Brussels, Belgium—As we all know, the world is gearing up to the Oscar awards with its normal frenzy of interest. This year the Eurocrats in Brussels have a lot to be interested in.
Five of the nominees have been financially supported by the EU:
Two are documentaries, both nature films, one about penguins, “March of the Penguins,” and the other, “Darwin’s Nightmare” about a monstrous fish accidentally let into Lake Victoria that has proceeded to consume everything in its path (definitely the West’s fault).
The three feature films nominated are all in the best foreign language film category.
One, “Joyeux Noël,” is a pacifist’s dream of the famous football match between the Allied and German front lines during a Christmas truce in 1914. This is a perfect Eurocrat night out—a film directed by Frenchman Christian Carion, which in the words of reviewer Matthew Turner drips with the classic EU mantra, “people united against nations”: “The message is clear enough—Carion might just as well have called the film ‘Why Can’t We All Just Get Along?’ However, Carion insists on spelling it out over and over again, just in case anyone missed it.”
The next, “Sophie Scholl: The Final Days,” is a gripping tale about the last few days in the life of a young German dissident against the Nazis in 1943. Again, ideal EU stuff—“Please remember that there were good Germans during the war”—is the message.
And then we have a film set today—a joint Dutch/Palestine Authority film called “Paradise Now” This Golden Globe-wining film about two Islamic terrorists planning suicide bombing attacks was made by an Arab Israeli, Hany Abu-Assad. However, when it won the Golden Globe, it was described by the Hollywood Foreign Press Association as Palestinian.
Of course, the EU website boasts about it as one of theirs and they are, in this instance, correct. It was funded by the German Film Foundation, the Dutch Film Fund, the German “Land” of Nordrhein-Westphalia, the German-French public television channel Arte, the Council of Europe’s Eurimages (headed by the French Euro parliamentarian and former French Culture Minister Jacques Toubon), and last but not least the European Commission itself.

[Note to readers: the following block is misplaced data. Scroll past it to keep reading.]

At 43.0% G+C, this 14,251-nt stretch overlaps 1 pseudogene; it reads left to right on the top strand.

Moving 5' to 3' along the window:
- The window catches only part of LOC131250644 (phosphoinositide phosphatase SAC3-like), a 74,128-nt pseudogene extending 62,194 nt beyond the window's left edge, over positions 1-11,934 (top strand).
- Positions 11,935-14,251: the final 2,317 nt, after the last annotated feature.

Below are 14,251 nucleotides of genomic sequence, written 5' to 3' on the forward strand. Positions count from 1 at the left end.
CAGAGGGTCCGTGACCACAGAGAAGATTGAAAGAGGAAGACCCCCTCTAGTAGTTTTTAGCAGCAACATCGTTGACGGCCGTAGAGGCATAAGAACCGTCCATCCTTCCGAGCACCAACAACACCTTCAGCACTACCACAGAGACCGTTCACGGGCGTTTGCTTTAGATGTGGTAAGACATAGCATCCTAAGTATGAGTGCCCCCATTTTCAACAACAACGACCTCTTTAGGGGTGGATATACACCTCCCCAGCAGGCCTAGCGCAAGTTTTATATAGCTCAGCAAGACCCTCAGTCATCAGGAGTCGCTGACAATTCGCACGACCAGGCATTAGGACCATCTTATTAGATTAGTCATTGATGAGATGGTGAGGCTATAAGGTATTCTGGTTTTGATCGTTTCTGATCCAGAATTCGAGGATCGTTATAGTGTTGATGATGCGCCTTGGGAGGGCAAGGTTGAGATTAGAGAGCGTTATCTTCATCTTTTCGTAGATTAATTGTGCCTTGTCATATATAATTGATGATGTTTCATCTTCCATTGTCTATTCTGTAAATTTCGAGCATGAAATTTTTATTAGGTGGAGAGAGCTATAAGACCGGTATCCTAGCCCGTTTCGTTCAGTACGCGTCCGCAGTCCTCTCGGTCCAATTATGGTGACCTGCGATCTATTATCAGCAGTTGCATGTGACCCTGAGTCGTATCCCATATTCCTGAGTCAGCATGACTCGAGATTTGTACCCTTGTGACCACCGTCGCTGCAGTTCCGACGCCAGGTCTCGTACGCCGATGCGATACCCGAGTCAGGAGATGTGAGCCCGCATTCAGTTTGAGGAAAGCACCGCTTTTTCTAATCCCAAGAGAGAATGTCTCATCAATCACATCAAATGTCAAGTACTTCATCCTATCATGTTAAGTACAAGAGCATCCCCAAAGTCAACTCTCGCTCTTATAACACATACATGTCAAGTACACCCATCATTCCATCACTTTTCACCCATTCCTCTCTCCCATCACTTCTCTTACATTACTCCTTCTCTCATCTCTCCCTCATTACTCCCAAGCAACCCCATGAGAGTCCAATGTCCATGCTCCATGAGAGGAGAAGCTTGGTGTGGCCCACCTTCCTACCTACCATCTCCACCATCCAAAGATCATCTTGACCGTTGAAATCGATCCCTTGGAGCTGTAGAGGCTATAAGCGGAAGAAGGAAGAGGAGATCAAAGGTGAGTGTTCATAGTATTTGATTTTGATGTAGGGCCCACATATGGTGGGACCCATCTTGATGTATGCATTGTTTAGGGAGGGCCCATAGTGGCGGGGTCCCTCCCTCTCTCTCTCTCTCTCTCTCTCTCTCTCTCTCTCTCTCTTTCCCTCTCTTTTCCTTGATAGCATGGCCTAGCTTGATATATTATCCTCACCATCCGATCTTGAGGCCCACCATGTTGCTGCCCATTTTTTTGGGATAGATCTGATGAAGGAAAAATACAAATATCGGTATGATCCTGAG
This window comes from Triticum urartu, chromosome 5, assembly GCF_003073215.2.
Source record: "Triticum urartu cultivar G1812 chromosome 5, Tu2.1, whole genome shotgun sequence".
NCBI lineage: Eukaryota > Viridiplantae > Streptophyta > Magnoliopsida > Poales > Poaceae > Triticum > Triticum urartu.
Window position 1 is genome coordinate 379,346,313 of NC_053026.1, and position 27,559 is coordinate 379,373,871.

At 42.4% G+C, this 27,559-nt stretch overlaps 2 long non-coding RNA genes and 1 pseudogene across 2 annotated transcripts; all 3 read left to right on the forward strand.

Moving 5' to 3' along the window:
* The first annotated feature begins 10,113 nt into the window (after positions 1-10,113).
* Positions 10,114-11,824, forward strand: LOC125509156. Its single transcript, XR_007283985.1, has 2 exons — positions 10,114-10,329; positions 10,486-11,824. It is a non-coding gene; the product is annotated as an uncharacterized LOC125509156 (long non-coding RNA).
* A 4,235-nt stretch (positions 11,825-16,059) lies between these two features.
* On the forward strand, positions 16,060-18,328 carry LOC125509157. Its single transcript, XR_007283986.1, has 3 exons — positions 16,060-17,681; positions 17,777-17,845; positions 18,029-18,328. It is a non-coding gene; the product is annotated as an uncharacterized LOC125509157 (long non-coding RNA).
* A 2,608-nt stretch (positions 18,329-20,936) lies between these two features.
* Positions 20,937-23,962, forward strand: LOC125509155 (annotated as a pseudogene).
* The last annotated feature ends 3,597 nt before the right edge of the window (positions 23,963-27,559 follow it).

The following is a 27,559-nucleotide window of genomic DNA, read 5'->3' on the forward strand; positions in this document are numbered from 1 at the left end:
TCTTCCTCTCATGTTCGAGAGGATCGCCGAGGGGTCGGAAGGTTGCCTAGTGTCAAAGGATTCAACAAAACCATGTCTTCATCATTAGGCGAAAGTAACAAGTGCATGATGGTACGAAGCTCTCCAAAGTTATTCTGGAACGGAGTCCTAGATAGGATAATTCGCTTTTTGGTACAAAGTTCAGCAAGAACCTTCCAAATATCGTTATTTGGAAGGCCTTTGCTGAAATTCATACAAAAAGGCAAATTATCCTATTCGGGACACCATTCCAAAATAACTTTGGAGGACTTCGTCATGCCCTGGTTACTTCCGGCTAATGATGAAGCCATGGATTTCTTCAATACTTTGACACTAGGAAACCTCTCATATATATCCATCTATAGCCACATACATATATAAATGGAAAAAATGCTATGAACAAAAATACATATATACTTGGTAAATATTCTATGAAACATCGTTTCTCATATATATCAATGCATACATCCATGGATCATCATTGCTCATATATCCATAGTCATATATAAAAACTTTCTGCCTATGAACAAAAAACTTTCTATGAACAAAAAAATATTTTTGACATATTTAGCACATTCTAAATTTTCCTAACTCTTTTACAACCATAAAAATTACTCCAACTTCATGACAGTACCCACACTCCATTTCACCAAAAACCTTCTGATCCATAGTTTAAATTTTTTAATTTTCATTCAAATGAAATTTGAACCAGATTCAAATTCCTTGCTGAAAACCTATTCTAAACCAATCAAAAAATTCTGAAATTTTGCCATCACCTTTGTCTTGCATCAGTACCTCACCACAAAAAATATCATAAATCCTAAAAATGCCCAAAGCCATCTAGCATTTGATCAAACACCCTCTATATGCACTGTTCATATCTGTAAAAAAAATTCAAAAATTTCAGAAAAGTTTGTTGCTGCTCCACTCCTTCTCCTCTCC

When the film won the Berlin Film Festival’s Best European Film Award last year, it was an accurate description as it was the pan-European taxpayer that paid for it. And what did they get for their money? A film in which the major characters, Said and Khaled, play poverty-stricken mechanics who, as a last resort, accept the inviatation to wear nice suits and go and blow up some Isrealis to release their anger at the low employment rate on the West Bank.
Notwithstanding that most of us when unemployed find a better way round the problem than blowing people up—maybe even electing a government that supports trade and the economic growth in the region rather than mass murder as its key objective.
What happens next? Well, boy meets girl, un-named recruiter meets boys. Boys prepare to murder Israelis. Girl disapproves. Boys go off to do just that. The Israelis in the film are either soldiers, up close or in the distance, described as “the oppressors.” The one word of Hebrew in the film is “Behazlha,” or “good luck,” spoken by the fat ugly money-grabbing Jew who drives the impossibly handsome pair off to their date with destiny.
When the director was asked about the Islamic element in suicide bombing, he said, “Like, oh, maybe it’s Islam, maybe it’s I don’t know what.”
“For me it’s very clear,” he concluded, “the occupation is the cause … [that] force these people to do it”.
He left it to his star to explain why it was that the bus that is the target is full not—as is the norm—of students, old ladies and people going about their daily business but soldiers.
The actor who plays Said, Kais Nashef, said, “The soldiers in the bus made it easier for Said to decide to blow himself up”.
When discussing the key moment where the terrorists make their suicide videos the director commented, “By the end of Take One, where Ali makes the speech, one of the organizers stopped us. I thought: Now it is over. But he just wanted to show Ali how to hold his gun correctly. … By the way, Ali’s gun was theirs. We borrowed it. When Ali held it, knowing that this gun was used daily to aim at the Israeli Army, it had quite an impact on him”
So if the Academy would like to support EU funded Jihadist propaganda on March 3, then they know who to vote for. Hold on a moment. Of course they knew that that, didn’t they? After all they are Hollywood.